The PRO Act (H.R.842) passed the House in March of 2021.
This bill expands various labor protections related to employees’ rights to organize and collectively bargain in the workplace.
Among other things, it (1) revises the definitions of employee, supervisor, and employer to broaden the scope of individuals covered by the fair labor standards; (2) permits labor organizations to encourage participation of union members in strikes initiated by employees represented by a different labor organization (i.e., secondary strikes); and (3) prohibits employers from bringing claims against unions that conduct such secondary strikes.
The bill also allows collective bargaining agreements to require all employees represented by the bargaining unit to contribute fees to the labor organization for the cost of such representation, notwithstanding a state law to the contrary; and expands unfair labor practices to include prohibitions against replacement of, or discrimination against, workers who participate in strikes.
The bill makes it an unfair labor practice to require or coerce employees to attend employer meetings designed to discourage union membership and prohibits employers from entering into agreements with employees under which employees waive the right to pursue or a join collective or class-action litigation.
The bill further prohibits employers from taking adverse actions against an employee, including employees with management responsibilities, in response to that employee participating in protected activities related to the enforcement of the prohibitions against unfair labor practices (i.e., whistleblower protections). Such protected activities includeCongress.gov. 03/09/2021.
- providing information about a potential violation to an enforcement agency,
- participating in an enforcement proceeding,
- initiating a proceeding concerning an alleged violation or assisting in such a proceeding, or
- refusing to participate in an activity the employee reasonably believes is a violation of labor laws.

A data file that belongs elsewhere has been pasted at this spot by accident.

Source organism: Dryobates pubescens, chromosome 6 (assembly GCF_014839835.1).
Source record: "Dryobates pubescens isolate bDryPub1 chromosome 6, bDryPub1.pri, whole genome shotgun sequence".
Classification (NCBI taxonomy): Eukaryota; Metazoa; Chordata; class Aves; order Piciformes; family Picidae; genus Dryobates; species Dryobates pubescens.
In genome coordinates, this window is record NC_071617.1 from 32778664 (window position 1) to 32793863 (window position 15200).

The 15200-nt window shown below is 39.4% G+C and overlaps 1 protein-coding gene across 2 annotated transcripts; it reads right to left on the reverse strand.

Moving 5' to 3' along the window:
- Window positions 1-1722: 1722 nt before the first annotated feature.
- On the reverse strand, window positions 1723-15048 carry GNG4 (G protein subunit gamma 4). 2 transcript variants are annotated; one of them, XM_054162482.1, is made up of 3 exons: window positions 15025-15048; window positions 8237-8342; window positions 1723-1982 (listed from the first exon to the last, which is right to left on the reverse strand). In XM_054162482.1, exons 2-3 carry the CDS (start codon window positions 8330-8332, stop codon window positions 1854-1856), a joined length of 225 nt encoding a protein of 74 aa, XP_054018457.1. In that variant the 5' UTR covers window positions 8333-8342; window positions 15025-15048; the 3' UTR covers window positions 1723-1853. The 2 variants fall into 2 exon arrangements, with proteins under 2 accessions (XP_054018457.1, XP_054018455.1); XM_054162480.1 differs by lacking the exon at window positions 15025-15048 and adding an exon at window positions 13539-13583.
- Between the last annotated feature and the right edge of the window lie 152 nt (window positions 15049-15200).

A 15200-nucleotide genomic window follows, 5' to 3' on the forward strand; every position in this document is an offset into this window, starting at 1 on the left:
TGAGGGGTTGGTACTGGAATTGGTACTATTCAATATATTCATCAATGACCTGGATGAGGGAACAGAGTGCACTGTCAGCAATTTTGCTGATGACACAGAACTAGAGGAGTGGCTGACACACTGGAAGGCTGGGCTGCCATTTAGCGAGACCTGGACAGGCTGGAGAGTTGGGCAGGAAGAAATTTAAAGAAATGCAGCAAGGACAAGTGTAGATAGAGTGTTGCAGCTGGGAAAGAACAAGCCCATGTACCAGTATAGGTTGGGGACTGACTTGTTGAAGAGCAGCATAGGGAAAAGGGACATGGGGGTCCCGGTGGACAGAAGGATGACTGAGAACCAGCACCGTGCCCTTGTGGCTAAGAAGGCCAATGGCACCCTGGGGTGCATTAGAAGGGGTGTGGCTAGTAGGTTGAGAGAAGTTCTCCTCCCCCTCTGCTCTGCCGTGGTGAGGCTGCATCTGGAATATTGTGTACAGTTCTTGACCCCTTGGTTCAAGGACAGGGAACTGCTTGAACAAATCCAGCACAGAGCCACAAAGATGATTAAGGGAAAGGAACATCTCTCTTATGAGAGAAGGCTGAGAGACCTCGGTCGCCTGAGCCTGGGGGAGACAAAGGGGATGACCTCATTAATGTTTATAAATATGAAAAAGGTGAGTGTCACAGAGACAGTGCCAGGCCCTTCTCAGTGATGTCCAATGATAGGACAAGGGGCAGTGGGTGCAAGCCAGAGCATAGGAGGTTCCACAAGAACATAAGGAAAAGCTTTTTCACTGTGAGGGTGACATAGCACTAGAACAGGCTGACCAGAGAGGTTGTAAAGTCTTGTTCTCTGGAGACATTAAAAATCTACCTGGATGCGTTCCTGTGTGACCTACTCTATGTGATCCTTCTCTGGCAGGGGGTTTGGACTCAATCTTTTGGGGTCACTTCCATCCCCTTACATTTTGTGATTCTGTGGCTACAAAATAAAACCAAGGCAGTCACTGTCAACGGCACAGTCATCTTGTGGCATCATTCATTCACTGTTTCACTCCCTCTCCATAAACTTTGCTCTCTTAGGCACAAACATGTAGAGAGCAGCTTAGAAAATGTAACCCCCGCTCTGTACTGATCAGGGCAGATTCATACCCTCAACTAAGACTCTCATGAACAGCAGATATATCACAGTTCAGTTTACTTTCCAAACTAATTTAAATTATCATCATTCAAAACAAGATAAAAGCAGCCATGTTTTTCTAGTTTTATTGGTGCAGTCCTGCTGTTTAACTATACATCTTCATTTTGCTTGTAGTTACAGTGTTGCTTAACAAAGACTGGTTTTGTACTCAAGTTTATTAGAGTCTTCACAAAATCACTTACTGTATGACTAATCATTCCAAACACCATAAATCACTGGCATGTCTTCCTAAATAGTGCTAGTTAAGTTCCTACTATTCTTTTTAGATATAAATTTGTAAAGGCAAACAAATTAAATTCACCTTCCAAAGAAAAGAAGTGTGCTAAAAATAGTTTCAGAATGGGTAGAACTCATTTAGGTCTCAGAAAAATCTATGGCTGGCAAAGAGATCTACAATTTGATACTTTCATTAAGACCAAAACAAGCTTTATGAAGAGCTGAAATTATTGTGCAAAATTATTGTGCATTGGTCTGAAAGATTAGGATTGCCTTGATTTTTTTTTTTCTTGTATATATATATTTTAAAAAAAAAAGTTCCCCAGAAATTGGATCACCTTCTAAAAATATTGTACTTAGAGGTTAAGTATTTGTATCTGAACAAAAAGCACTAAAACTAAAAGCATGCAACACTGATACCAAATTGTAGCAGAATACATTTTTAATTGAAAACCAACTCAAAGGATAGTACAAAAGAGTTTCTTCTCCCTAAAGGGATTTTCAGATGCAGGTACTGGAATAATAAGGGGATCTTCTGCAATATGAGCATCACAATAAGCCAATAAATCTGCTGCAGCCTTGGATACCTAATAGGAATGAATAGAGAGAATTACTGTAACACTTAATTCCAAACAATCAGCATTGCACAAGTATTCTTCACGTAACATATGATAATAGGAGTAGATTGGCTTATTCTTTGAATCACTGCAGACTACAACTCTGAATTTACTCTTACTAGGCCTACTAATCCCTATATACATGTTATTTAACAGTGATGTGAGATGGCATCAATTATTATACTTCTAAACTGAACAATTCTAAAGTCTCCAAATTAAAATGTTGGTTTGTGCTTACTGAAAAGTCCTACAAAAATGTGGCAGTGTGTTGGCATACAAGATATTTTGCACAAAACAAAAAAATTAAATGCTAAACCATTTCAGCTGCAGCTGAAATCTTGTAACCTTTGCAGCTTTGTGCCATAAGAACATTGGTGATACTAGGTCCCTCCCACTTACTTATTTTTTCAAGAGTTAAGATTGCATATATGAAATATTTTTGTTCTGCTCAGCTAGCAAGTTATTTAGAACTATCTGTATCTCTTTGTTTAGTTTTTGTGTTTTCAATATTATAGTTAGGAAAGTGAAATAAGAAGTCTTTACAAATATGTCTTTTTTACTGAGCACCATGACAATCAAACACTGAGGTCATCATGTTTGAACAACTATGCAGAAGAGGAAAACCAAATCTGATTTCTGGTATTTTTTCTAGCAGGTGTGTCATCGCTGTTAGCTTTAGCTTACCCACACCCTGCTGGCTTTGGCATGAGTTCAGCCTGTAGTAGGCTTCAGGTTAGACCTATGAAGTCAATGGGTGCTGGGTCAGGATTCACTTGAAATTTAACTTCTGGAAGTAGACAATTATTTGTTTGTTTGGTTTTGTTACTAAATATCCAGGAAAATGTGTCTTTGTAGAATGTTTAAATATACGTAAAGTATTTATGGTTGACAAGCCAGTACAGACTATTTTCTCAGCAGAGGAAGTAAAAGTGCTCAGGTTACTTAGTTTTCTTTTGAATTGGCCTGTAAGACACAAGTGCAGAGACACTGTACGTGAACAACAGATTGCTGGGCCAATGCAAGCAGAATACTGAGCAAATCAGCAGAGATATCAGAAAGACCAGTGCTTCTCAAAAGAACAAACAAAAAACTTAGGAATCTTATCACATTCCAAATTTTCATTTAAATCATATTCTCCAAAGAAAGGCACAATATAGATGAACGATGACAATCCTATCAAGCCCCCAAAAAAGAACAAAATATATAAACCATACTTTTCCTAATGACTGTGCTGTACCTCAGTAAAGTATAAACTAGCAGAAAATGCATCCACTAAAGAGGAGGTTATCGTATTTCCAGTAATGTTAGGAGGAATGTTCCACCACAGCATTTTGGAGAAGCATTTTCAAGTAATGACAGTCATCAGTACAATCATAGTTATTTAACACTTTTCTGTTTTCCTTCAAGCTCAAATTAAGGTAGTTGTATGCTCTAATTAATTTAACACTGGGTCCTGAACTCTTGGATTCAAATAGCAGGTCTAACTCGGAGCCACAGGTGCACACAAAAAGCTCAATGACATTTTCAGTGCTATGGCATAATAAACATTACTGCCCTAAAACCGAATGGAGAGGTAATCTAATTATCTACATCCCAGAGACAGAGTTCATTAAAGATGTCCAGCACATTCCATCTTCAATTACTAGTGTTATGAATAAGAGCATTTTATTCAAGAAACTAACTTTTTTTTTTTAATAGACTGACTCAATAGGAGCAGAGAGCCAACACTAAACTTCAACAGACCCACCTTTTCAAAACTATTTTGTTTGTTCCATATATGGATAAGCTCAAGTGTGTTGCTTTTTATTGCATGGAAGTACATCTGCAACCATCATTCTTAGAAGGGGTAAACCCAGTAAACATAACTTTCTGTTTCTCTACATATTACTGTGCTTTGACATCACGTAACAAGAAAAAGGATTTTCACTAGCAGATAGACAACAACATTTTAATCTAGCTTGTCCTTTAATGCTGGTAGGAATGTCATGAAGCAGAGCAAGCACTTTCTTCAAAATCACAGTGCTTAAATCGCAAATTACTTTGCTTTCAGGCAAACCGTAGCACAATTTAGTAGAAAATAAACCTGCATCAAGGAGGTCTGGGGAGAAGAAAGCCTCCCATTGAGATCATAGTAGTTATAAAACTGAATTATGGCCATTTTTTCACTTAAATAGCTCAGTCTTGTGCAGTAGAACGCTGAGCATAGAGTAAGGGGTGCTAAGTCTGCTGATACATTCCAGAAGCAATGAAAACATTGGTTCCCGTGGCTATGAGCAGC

Finally, the bill addresses the procedures for union representation elections, provides employees with the ability to vote in such elections remotely by telephone or the internet, modifies the protections against unfair labor practices that result in serious economic harm, and establishes penalties and permits injunctive relief against entities that fail to comply with National Labor Relations Board orders.Congress.gov. 03/09/2021.
On January 27th 2022, HHS.gov said in part; The success of the Biden-Harris Administration’s first OEP affirms the Administration’s commitment to making health care affordable and accessible for consumers and builds on the momentum of the 2021 Special Enrollment Period (SEP). Since the start of the Biden-Harris Administration, through the 2021 SEP and the 2022 OEP, 5.8 million people across the country newly gained access to affordable health care coverage subsidized by the President’s American Rescue Plan. That includes 2.8 million during the 2021 SEP and 3 million during the 2022 OEP.
The open enrollment period ends on December 15th 2022; on November 22nd 2022, HHS.gov. reported:
Total plan selections represent a 17% increase over last year, and includes a significant increase in new enrollees on Healthcare.gov